The first things I saw as I exited the cab at the dorm were the cranes, looming over the night horizon. Three stood at various points within the neighboring construction yard, monstrous right angles hovering over their progress, cables dangling down. I came to realize in the following days that this was a frequent sight in Berlin –our tour guide told us one major project required over one hundred cranes. The common image of Germans as being industrious soon came to life in my head, especially after walking down the sidewalks during morning rush hour, with every man and woman speeding forward single-file with coffee and cigarette in hand.
One of the major reasons I thought I needed to leave the United States for some amount of time was that it’s such a young country and has such a strange relationship with its own history. A city like Berlin has to grapple with various epochs of the history of its land, stretching from warring tribes to empires to divided nations. How does a place like this live alongside its history? In Berlin’s case, the history of destruction often obscures any sort of pre-modern historical narrative. Berliners seem to tear down the old, figure out the best specific purpose for the space, and after much consideration, build the new at a rapid pace. The city is constantly redefining itself and its spaces, and moving straight on ahead with an intensity that I’ve never before witnessed.
This productive, destructive atmosphere is a bit scary, though simultaneously inspiring, which is a quality I had hoped to find in this new temporary home of mine. Colonel F.N. Maude wrote in his 1909 introduction to Carl von Clausewitz’ seminal On War that “the Germans interpret their new national colours – black, red, and white – by the saying, ‘Durch Nacht und Blut zur Licht,’ (Through Night and Blood to light).” This phrase has stuck with me ever since I read it a few years ago. Of course the colors of the flag have changed since then, but the remnants of this spirit seem to still survive in the hearts of Berliners.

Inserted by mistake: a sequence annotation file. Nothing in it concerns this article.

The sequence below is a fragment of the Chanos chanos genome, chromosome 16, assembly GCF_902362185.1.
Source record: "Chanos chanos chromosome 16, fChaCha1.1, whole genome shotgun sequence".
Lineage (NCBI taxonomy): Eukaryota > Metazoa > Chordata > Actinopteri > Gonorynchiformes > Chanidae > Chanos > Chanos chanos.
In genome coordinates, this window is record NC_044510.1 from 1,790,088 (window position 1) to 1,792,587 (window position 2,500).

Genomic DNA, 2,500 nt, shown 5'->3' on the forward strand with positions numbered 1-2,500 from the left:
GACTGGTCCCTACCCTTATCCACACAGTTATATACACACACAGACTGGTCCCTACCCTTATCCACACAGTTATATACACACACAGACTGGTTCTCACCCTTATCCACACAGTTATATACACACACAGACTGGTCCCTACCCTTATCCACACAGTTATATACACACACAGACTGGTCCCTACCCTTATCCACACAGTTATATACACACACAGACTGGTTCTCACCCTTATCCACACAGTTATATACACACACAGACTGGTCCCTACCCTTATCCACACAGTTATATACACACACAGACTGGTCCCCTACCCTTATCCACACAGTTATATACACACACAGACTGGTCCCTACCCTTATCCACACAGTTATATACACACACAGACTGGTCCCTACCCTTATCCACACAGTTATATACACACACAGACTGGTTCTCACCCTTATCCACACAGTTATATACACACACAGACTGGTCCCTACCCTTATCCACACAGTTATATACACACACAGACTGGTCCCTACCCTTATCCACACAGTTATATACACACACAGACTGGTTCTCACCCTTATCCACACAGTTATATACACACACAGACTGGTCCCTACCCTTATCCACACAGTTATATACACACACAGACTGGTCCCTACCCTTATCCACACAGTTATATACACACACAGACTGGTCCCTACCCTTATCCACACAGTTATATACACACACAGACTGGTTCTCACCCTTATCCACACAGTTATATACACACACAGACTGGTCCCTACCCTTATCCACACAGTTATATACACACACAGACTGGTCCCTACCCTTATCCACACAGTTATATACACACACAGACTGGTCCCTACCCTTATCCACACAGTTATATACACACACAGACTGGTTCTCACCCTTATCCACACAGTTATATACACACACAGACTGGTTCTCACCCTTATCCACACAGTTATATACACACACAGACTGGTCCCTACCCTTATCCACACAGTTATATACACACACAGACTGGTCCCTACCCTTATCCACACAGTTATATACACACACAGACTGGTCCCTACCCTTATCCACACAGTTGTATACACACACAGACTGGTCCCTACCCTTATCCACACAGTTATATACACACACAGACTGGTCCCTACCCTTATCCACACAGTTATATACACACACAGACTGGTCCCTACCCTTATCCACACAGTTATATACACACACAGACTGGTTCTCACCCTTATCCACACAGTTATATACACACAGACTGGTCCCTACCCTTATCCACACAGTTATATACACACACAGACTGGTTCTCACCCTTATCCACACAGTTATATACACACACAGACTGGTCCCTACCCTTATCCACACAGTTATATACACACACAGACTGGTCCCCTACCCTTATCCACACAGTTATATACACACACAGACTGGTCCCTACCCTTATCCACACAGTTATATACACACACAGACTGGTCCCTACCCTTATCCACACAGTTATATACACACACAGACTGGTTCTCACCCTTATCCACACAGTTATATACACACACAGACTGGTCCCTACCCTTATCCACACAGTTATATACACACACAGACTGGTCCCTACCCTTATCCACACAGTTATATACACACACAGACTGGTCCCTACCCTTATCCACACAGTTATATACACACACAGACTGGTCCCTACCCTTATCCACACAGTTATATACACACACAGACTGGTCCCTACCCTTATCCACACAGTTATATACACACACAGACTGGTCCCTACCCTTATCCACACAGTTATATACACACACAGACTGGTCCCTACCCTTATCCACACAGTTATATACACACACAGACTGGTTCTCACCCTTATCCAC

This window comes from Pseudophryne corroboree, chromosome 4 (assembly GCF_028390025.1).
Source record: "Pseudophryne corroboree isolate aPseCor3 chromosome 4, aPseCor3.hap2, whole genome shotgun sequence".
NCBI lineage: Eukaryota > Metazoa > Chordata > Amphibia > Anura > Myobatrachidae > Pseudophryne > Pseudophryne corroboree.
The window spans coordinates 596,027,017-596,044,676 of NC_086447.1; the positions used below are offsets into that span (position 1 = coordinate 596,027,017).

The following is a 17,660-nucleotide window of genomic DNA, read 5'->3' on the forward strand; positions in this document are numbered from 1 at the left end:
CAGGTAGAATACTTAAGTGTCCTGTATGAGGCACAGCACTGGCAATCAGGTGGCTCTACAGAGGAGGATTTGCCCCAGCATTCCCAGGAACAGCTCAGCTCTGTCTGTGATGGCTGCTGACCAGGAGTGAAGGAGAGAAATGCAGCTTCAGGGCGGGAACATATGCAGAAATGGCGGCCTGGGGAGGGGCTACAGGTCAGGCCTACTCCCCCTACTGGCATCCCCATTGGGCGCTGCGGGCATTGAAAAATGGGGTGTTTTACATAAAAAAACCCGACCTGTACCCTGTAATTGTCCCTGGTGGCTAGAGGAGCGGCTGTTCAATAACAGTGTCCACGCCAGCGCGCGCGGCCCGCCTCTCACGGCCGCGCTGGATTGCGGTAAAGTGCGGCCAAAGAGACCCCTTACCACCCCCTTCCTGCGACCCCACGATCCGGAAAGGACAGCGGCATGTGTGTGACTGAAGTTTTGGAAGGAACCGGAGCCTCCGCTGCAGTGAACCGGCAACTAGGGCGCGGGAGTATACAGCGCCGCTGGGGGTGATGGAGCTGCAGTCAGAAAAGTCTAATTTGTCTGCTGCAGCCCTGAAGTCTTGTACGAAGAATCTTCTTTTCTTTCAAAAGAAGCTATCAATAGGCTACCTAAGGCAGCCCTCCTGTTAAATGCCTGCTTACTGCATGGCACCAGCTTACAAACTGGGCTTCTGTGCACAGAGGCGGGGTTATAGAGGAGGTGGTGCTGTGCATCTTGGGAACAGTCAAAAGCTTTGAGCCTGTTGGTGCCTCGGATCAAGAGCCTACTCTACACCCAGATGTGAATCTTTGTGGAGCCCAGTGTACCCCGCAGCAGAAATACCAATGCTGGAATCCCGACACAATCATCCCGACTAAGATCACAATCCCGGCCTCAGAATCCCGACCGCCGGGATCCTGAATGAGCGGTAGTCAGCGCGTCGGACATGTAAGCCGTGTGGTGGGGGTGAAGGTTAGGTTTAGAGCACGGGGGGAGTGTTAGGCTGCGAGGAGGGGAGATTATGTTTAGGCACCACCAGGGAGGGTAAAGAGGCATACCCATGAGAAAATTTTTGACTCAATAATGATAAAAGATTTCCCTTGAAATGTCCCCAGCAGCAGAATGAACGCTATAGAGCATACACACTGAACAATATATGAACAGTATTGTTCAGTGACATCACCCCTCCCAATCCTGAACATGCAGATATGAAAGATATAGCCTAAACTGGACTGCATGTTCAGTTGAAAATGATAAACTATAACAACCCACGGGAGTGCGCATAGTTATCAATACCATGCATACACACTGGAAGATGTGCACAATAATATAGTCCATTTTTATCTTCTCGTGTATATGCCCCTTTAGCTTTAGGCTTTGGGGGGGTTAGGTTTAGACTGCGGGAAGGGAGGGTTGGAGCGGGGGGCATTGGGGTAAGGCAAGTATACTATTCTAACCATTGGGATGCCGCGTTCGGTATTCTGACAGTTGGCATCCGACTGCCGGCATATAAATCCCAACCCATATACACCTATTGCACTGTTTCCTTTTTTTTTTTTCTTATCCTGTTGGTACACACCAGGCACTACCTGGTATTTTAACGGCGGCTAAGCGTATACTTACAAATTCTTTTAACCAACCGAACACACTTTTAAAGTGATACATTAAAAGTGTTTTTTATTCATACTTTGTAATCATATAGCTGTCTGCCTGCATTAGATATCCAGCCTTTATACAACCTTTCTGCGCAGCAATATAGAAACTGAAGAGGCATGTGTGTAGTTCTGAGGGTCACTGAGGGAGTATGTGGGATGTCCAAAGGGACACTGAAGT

I wrote that I hoped to find an inspirational atmosphere here, because my main goals for this semester are to complete various creative projects: they include a second draft of a feature horror script I wrote last year and a new screenplay which takes place in nineteenth century Europe. I find my most productive hours, in terms of brainstorming and writing, are late at night when I take walks. But to my dismay, these hours have been becoming less and less productive at home and in New York City. Looking back on it now, I think it’s all tied to the fact that I couldn’t get lost anymore. Getting lost, but not too lost, and letting my internal compass lead me back home while I write is such a rewarding experience. So on maybe the second or third night of being in Berlin, I decided to go out for a walk very late at night, and I got myself lost. And it’s exactly what I’ve been searching for and thought months ago I wouldn’t find again for a long time.
The cranes seem to be a perfect metaphor for this mysterious (maybe only mysterious to a foreigner) beautiful air blowing through the cold streets. Surely and slowly, in a meditative constant quest, they move their stones and blocks and beams, and build up a newer, better city. In a city that seems so anti-Taoist, with the active intervention in the natural flow of things, the cranes are somewhat visually comparable to the Taoist ideal of water: the most powerful substance that can carve mountains, given enough time and persistence.